No government, anywhere, had previously sought to deal with epidemic disease by closing down much of society. No society has ever improved public health by making itself poorer.

      Spanish flu, between 1918 and 1921, was distinctly worse than Covid-19 – about 200,000 are thought to have died in the UK alone at a time when its population was about two thirds what it is now – but governments did not lock down healthy people or destroy their livelihoods. Asiatic flu in 1957 and Hong Kong flu in 1968 also killed millions; the US and the UK made a deliberate decision not to disrupt the life of the nation. No one criticised them on either occasion. Something has changed, but the change is in ourselves, not in the nature or scale of the risks. We are more easily frightened and have unrealistic expectations of the state.

      There always were three major problems about lockdowns as a response to this particular pathogen, all of which are thrown into sharp relief by The Lockdown Files.

      The first was the catastrophic social and economic cost. Messrs Whitty and Vallance accepted in their evidence to a Parliamentary committee that this was a serious issue but added that it was not their job to think about it. It turned out to be no one’s job. There never was a proper cost-benefit analysis. The Government went into the lockdowns blind.

      The second problem was that lockdowns were indiscriminate whereas the virus was selective. This is the critical point in the view of many reputable epidemiologists. The groups at significant risk of serious illness or death were the old and those suffering from certain underlying health problems. For the overwhelming majority of the population, including almost all of those who were economically active, the symptoms could be relatively mild. It did not matter much whether healthy under-65s were infected, provided that they did not infect others in the more vulnerable categories.

      Protecting the truly vulnerable would have been challenging, but not as challenging as keeping most of the population locked up. Only about 8 per cent of people under 65 live in the same household as someone over that age. Humans have a developed sense of self-preservation. They had already begun to limit their social interaction before the first lockdown was announced. What they needed was balanced and trustworthy advice, not coercion or propaganda.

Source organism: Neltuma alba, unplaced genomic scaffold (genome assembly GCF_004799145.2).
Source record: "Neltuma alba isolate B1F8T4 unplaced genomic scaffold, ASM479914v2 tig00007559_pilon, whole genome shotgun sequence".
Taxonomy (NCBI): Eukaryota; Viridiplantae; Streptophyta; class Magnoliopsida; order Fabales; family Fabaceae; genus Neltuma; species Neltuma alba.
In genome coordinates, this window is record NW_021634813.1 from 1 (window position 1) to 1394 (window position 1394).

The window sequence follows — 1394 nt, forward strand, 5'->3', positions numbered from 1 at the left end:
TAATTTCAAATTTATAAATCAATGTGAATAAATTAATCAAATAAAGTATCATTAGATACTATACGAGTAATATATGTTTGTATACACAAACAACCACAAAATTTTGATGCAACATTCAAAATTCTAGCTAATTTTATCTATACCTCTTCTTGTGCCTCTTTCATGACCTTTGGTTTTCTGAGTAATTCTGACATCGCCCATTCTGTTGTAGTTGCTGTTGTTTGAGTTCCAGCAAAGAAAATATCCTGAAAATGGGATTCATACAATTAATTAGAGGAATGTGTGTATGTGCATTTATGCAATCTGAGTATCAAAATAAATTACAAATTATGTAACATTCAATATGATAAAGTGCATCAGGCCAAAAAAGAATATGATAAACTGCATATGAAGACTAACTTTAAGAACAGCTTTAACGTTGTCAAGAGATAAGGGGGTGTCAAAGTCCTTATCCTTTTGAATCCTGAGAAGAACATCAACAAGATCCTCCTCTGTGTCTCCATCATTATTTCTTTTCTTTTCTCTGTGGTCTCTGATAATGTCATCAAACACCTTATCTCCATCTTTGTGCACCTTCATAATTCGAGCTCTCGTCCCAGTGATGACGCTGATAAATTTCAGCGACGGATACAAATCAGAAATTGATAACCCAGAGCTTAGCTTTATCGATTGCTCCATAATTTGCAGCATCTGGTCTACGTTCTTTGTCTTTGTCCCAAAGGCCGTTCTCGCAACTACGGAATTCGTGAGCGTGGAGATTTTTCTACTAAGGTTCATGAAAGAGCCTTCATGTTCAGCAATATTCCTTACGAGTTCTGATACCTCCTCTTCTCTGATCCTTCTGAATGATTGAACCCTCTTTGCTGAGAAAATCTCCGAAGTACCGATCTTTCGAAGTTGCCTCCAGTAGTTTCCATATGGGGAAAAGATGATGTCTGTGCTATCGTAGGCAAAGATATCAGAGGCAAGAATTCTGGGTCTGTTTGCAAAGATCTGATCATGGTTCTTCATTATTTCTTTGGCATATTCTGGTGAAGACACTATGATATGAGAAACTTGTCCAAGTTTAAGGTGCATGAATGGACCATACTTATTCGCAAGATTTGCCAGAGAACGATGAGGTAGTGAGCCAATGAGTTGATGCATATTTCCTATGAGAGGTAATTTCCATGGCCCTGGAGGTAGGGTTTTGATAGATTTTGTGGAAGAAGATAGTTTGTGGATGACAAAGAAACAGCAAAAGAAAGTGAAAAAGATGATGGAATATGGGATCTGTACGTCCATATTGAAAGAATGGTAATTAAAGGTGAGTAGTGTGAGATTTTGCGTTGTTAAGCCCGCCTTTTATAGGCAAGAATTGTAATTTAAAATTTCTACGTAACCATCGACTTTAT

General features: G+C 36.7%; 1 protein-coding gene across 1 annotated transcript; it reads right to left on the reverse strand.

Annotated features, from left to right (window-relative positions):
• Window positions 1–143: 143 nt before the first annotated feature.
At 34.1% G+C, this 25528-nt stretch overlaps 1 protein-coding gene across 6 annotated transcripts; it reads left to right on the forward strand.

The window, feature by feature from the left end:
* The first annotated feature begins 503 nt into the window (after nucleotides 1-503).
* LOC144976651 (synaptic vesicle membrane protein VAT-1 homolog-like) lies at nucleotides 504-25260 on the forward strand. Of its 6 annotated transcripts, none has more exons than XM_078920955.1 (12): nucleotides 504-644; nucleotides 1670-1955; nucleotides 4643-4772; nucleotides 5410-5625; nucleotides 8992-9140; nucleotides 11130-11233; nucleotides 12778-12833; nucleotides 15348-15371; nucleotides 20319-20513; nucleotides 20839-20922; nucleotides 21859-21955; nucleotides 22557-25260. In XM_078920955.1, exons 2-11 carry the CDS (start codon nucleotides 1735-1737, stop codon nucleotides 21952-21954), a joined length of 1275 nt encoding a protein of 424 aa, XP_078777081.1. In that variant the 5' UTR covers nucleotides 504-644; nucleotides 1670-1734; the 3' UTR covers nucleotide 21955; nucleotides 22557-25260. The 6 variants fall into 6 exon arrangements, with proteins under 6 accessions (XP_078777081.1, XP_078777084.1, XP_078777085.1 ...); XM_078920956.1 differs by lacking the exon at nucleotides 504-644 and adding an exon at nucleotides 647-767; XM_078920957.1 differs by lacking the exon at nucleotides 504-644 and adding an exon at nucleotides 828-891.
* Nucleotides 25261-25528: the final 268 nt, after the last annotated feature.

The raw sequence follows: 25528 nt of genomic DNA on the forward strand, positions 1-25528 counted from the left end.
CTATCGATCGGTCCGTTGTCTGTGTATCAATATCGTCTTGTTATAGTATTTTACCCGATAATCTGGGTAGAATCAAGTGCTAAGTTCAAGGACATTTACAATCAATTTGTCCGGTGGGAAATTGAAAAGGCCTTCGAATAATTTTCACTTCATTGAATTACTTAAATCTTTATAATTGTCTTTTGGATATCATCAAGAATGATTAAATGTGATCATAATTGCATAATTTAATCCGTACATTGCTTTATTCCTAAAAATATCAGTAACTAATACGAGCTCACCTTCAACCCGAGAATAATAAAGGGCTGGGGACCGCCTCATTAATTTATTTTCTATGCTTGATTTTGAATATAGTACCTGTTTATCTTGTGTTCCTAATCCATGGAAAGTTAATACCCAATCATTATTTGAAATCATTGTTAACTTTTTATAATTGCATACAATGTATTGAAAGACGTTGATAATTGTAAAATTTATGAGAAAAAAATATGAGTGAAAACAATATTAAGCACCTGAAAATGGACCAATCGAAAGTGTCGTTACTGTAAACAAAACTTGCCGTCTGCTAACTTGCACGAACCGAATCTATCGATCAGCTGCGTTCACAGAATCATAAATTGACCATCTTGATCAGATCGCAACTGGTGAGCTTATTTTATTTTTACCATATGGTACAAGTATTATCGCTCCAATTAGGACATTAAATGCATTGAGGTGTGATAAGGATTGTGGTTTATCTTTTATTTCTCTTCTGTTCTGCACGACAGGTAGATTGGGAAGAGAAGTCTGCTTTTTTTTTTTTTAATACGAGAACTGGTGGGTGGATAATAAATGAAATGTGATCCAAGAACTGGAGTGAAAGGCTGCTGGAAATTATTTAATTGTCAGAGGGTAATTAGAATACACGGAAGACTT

The scientists always understood this. In March 2020, a fortnight before the first lockdown, SAGE advised that social distancing measures, including confinement, should apply to those over 70 and younger people with known vulnerabilities. They proposed that “citizens should be treated as rational actors, capable of taking decisions for themselves and managing personal risk”. Policies designed to limit human interaction among those at risk are often said to require mass coercion as if this went without saying. But it was not obvious to the scientists at the time. The policies originally proposed by SAGE were actually followed by Sweden with results that were notably better than ours.

      The third problem was that even the minimum of human interaction necessary to keep basic services like food distribution and healthcare running was more than enough to keep the virus circulating. All that lockdowns could ever achieve in those circumstances was to defer some infections until after they were lifted, to prevent people from acquiring a measure of personal immunity, and to prolong the crisis.

      The adrenalin of power

      The fateful moment came when the government chose to go for coercion. This ruled out any distinction between the vulnerable and the invulnerable, because it would have been too difficult to police. It also meant that ministers began to manipulate public opinion, exaggerating the risks in order to justify their decision and scare people into compliance. So we had the theatrical announcement of the latest death toll at daily press conferences from Downing Street. Shocking posters appeared on our streets (“Look him in the eyes”, etc). Matt Hancock announced that “if you go out, people will die”.

      The scare campaign created a perfect storm, for it made it more difficult to lift the lockdown. The original idea was “three weeks to squash the sombrero”. The peak of hospital admissions came after slightly less than three weeks on April 11 2020, when Covid cases filled less than half of NHS beds. But the lockdown continued until July and was then reimposed in October.